A very different and equally beloved World Heritage Site featured repeatedly in the mid-2000s: that of Avebury in Wiltshire. Telling the tale of this particular series of sites in the pages of CA allows me to make a modest confession: although the WHS listing comprises Stonehenge and Avebury, it is the latter of these two that holds my heart – and I suspect I am not alone in that opinion. Meaning no offence to the more famous of the WHS pairing, for me it is the more intimate beauty of Avebury, the view from West Kennet Long Barrow on a summer’s day, and glimpsing Silbury Hill on a frosty winter’s morning… I know which site I keep returning to: sorry Stonehenge!
CA visited Avebury itself in issue 330 (September 2017), and Silbury Hill in issues 215 and 293 (February 2008 and August 2014). In each of the latter cases, the Hill featured on the front cover. In 2008, this was related to the conclusion of long-term stabilisation and monitoring works following a partial collapse in May 2000; those works had offered an opportunity to explore deep into the heart of the monument. The final outcome of the 2000-2007 research programme was eventually published another six years later in 2014, in the definitive book of this most wonderful of sites: Silbury Hill: the largest prehistoric mound in Europe. It was this publication that justified CA’s return.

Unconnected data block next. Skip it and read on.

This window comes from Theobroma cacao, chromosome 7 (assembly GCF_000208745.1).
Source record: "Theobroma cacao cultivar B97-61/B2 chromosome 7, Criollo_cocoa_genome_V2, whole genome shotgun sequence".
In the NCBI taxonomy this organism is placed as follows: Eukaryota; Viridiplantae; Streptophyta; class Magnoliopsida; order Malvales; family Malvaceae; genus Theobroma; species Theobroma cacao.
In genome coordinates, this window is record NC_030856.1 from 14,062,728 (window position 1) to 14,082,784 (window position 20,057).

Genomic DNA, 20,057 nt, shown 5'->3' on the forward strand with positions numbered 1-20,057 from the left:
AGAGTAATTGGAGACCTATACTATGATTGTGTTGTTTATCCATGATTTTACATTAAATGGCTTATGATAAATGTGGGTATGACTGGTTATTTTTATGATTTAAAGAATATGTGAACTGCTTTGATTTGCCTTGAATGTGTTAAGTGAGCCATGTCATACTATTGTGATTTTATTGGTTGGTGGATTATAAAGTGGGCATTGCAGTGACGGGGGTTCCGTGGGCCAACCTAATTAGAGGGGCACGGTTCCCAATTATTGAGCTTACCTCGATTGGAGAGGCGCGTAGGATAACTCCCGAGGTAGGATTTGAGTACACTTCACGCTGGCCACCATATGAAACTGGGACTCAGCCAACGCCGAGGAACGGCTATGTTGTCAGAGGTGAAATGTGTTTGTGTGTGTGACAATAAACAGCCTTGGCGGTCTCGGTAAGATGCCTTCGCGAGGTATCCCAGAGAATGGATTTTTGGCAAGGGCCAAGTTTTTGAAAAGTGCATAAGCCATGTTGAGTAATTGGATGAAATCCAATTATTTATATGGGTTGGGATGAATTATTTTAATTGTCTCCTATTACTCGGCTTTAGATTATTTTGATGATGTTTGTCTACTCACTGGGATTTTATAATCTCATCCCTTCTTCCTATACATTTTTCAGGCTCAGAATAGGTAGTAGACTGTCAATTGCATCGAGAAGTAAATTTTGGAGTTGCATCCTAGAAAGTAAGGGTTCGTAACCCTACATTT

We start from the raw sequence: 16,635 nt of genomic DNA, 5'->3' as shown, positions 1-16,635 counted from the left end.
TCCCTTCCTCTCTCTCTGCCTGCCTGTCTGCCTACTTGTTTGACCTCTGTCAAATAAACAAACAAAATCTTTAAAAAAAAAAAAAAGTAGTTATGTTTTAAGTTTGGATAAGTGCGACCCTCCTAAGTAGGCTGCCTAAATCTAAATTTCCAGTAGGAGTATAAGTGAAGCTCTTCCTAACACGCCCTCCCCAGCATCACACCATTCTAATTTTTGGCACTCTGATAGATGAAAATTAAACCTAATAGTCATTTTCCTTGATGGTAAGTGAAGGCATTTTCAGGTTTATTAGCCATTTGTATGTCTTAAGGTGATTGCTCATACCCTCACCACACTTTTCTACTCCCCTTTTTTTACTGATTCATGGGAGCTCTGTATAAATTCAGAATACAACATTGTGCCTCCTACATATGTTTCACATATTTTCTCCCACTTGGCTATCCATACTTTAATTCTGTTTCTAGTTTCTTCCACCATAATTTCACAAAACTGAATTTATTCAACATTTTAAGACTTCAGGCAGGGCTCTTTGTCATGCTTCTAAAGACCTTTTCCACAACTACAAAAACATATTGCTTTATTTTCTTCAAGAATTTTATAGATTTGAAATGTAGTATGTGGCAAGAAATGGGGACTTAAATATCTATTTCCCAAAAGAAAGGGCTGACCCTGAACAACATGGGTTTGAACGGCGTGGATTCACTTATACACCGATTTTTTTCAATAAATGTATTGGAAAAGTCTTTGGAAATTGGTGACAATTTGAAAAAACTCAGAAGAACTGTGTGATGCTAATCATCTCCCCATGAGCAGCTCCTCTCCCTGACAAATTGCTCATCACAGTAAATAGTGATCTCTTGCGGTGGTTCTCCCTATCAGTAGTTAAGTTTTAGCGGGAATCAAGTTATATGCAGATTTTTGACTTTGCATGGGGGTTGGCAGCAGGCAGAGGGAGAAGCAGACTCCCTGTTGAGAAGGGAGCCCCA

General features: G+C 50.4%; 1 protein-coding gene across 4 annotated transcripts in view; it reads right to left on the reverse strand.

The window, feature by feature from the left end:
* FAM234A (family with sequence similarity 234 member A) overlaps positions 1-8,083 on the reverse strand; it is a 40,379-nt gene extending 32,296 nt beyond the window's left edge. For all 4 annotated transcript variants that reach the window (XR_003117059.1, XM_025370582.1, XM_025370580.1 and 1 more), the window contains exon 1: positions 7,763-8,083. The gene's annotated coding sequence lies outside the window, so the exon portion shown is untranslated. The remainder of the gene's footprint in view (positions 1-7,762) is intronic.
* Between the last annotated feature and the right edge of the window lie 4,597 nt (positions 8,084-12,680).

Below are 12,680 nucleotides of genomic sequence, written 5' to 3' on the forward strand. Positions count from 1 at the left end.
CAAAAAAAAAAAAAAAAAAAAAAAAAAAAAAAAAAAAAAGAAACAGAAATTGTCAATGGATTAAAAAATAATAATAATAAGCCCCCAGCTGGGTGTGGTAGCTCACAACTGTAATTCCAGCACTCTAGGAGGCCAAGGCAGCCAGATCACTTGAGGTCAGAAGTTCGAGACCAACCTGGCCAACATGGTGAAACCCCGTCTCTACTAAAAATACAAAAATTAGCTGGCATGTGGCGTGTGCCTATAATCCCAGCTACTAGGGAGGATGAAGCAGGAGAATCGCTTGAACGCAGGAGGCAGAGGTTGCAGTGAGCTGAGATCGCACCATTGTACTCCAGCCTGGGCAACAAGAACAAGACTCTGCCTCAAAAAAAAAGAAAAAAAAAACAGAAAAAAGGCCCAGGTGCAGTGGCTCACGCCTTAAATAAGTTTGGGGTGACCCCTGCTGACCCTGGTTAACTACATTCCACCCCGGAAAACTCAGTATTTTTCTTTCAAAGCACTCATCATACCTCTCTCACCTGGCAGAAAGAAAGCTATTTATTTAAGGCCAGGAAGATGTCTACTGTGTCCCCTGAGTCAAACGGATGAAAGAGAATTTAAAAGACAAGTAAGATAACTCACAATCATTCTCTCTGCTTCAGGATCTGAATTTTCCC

LIFE ON THE EDGE
I mentioned the name ‘Alderley Edge’ to a friend just recently, and their response – as someone who grew up not far from there in Cheshire – was intriguing: ‘What, you mean where all the football players live?’. It got me thinking: what makes places ‘special’ in archaeological terms, in the present and future as much as in the past? While Alderley Edge these days is most often associated with football superstars and their similarly stratospheric wages, in the past ‘the Edge’ had, well, a different social edge to it indeed. It was the search for a better understanding of issues such as these that set an interdisciplinary team drawn from the National Trust (who own much of the area) and the Manchester Museum (who hold many artefacts recovered over the years) to examine Alderley Edge in a consistent and coherent manner in the mid-2000s.